About the writing of a Torah
The Torah is the most sacred religious article in Jewish life. In times of need, prayers are offered in its presence. It is perfectly intact just as we received it some 3,300 years ago.
From the original scroll transcribed by Moses, additional Torah scrolls were transcribed in precise detail.
Even the letters were identical in appearance. Indeed, each and every feature was prescribed by G‑d Himself. Thus, the chain of Torah remains unbroken from the time it was given to us at Sinai.
Despite the Jewish people enduring centuries of upheaval and suffering, not one of the Torah's 304,805 letters has ever been lost or changed. The words we read in synagogue today are exactly those recorded by Moses.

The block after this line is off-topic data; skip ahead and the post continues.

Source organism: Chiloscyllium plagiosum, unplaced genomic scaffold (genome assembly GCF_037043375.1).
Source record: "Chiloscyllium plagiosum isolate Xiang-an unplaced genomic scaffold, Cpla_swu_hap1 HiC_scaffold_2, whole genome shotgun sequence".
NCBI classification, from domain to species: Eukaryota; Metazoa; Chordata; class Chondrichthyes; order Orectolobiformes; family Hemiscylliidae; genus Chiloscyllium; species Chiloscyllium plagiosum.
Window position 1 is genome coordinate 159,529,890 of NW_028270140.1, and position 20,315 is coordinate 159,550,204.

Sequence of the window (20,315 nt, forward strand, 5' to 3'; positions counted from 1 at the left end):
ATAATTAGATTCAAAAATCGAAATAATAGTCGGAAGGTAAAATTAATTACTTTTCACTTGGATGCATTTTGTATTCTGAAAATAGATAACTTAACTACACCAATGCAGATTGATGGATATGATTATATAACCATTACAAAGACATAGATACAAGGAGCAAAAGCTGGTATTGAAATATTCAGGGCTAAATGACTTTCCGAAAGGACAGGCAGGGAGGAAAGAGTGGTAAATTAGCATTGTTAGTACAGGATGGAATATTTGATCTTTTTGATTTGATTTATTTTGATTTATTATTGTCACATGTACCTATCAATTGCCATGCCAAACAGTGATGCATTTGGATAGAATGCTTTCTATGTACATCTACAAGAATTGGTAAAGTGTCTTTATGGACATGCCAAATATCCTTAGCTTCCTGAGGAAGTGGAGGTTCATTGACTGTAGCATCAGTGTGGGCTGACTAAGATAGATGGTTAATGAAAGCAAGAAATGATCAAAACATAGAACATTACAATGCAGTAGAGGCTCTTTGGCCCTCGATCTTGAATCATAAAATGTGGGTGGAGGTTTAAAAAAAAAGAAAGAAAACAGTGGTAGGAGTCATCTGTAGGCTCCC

The Sages taught that each and every Jew has a letter in the Torah which corresponds to his or her soul's spiritual configuration. Just as each letter is an essential part of the Torah, so too each and every Jew is of utmost importance, constituting an essential and integral part of ‘Klal Israel’, the Jewish collective.
The very last mitzvah in the Torah is to write a Torah scroll. By endowing a letter, word, or portion for yourself, your children, family members or friends, you are considered by Jewish law to have written a Torah scroll yourself.
A new Torah scroll is a sign of a vibrant community—a healthy community, a robust community, a flourishing community that is brimming with a vigorous Jewish pride. Here at the Chabad Center, we are writing a new chapter of Jewish history: We are in the process of writing our community’s third Torah scroll.
Please join us as we unite to forge a connection to our glorious past and blaze a fearless trail to our bright future.
As the scribe, sincere and skilled in his specialty, pens the letters of our new Torah's final verse, we will realize how fortunate we are: Our new scroll will be the latest link in a holy and eternal chain.